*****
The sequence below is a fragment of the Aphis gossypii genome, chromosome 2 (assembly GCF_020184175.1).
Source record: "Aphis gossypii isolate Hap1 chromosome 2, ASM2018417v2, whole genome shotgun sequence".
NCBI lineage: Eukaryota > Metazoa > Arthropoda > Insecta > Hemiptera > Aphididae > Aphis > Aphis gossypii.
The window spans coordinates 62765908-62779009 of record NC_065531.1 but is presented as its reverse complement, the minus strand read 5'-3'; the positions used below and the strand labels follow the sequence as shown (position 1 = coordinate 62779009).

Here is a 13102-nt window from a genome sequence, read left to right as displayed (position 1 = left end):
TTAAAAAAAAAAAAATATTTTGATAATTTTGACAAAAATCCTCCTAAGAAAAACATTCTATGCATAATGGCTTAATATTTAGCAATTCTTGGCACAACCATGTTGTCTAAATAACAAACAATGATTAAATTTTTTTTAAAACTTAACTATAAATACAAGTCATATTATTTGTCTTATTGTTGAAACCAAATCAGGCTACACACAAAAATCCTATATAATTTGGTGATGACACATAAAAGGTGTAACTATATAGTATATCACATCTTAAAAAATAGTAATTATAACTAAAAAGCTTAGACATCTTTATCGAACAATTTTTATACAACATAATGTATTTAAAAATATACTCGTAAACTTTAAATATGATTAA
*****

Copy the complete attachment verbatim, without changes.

The sequence below is a fragment of the Aphis gossypii genome, chromosome 2 (assembly GCF_020184175.1).
Source record: "Aphis gossypii isolate Hap1 chromosome 2, ASM2018417v2, whole genome shotgun sequence".
NCBI lineage: Eukaryota > Metazoa > Arthropoda > Insecta > Hemiptera > Aphididae > Aphis > Aphis gossypii.
The window spans coordinates 62765908-62779009 of record NC_065531.1 but is presented as its reverse complement, the minus strand read 5'-3'; the positions used below and the strand labels follow the sequence as shown (position 1 = coordinate 62779009).

Here is a 13102-nt window from a genome sequence, read left to right as displayed (position 1 = left end):
TTAAAAAAAAAAAAATATTTTGATAATTTTGACAAAAATCCTCCTAAGAAAAACATTCTATGCATAATGGCTTAATATTTAGCAATTCTTGGCACAACCATGTTGTCTAAATAACAAACAATGATTAAATTTTTTTTAAAACTTAACTATAAATACAAGTCATATTATTTGTCTTATTGTTGAAACCAAATCAGGCTACACACAAAAATCCTATATAATTTGGTGATGACACATAAAAGGTGTAACTATATAGTATATCACATCTTAAAAAATAGTAATTATAACTAAAAAGCTTAGACATCTTTATCGAACAATTTTTATACAACATAATGTATTTAAAAATATACTCGTAAACTTTAAATATGATTAA